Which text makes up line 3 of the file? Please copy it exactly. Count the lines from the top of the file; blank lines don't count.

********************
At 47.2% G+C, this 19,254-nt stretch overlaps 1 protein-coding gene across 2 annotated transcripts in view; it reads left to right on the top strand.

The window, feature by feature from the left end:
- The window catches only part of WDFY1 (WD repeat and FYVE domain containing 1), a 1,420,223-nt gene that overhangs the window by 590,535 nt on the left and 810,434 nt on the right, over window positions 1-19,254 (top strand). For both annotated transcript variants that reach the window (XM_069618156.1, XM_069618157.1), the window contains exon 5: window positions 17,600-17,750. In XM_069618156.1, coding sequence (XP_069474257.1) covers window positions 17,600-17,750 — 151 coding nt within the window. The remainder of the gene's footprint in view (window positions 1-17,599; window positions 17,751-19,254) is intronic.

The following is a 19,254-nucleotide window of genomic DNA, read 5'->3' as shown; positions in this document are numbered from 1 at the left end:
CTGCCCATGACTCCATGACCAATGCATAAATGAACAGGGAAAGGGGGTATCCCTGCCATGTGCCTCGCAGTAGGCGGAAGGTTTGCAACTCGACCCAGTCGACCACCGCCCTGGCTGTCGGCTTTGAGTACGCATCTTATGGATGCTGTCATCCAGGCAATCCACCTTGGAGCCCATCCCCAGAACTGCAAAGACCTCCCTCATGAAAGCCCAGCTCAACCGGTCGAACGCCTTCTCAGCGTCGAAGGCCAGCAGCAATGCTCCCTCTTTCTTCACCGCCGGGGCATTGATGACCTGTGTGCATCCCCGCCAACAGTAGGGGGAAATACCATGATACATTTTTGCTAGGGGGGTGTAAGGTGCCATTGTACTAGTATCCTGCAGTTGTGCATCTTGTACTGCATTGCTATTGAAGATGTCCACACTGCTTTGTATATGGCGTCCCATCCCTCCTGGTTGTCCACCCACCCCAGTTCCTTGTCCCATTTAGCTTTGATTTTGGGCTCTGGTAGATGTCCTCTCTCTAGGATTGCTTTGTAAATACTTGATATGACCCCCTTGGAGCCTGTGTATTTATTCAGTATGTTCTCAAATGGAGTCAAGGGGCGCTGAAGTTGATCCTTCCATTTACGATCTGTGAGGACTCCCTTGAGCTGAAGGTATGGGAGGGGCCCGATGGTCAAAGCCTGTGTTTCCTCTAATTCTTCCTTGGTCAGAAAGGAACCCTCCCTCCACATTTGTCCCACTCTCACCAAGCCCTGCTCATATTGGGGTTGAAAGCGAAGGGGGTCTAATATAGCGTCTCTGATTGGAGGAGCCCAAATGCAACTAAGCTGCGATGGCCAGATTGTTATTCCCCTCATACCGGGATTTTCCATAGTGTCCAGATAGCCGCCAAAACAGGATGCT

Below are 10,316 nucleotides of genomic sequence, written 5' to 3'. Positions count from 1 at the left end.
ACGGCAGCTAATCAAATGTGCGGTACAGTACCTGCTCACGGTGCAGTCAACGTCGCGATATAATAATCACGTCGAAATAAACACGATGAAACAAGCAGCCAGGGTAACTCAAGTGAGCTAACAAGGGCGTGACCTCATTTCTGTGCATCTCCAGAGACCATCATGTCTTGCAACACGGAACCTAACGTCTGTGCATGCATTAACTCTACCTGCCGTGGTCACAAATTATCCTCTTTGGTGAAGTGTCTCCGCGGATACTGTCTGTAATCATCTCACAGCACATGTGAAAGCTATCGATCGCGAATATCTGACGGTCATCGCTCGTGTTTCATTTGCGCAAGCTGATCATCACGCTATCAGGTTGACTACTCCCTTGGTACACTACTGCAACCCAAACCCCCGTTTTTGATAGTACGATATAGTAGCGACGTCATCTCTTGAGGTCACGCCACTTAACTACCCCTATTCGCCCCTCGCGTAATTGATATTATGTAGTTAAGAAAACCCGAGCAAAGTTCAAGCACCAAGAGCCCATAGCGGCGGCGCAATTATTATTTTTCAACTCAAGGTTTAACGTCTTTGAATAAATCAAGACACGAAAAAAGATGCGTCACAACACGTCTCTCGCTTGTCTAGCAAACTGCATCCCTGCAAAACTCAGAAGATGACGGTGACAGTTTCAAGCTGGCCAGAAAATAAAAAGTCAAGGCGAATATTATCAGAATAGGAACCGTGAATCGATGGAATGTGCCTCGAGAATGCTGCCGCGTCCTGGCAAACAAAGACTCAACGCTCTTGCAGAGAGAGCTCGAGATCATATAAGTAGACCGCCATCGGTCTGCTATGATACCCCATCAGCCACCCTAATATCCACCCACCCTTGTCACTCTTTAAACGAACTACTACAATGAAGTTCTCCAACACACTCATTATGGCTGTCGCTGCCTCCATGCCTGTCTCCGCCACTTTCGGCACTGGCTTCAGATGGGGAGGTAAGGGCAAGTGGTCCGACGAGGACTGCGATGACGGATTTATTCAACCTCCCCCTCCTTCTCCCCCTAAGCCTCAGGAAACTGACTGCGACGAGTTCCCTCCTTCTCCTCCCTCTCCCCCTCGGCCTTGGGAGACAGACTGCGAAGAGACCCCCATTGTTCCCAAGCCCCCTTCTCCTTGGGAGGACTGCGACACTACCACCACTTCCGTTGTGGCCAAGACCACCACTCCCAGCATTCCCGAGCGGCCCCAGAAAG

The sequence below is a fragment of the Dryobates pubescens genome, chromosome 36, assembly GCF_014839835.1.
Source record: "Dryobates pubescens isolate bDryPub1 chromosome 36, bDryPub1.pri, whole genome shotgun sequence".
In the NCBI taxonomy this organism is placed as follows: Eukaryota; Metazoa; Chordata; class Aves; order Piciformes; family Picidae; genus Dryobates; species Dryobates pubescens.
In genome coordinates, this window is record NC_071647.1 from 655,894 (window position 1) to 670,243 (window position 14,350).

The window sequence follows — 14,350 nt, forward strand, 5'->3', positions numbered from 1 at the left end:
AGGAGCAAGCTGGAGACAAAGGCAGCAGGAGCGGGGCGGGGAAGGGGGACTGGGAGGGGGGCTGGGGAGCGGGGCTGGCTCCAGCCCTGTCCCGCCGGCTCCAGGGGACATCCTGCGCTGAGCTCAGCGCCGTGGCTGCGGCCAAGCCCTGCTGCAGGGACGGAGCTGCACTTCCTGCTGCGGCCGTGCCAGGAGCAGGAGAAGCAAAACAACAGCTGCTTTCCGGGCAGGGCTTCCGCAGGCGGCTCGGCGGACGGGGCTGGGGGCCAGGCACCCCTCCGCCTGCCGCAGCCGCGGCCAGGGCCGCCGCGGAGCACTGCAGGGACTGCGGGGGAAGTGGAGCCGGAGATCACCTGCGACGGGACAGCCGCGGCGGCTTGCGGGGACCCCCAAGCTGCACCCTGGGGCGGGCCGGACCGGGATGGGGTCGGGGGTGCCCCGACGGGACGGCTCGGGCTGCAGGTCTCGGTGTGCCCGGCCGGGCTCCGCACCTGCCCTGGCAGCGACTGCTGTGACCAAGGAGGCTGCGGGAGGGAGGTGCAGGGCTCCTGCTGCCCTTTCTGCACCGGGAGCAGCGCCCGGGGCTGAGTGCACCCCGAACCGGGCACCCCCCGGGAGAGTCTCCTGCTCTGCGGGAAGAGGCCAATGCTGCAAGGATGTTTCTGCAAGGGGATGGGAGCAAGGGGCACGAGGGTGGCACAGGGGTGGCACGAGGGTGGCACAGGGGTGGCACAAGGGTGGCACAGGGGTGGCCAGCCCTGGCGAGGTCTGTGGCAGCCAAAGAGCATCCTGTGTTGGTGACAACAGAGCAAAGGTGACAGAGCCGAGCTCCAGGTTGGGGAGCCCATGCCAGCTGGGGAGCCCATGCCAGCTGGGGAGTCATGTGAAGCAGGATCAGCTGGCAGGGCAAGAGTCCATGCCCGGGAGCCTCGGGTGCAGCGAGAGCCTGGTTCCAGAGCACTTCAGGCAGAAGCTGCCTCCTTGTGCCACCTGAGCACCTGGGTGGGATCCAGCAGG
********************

- The window catches only part of WDFY1 (WD repeat and FYVE domain containing 1), a 1,420,223-nt gene that overhangs the window by 590,535 nt on the left and 810,434 nt on the right, over window positions 1-19,254 (top strand). For both annotated transcript variants that reach the window (XM_069618156.1, XM_069618157.1), the window contains exon 5: window positions 17,600-17,750. In XM_069618156.1, coding sequence (XP_069474257.1) covers window positions 17,600-17,750 — 151 coding nt within the window. The remainder of the gene's footprint in view (window positions 1-17,599; window positions 17,751-19,254) is intronic.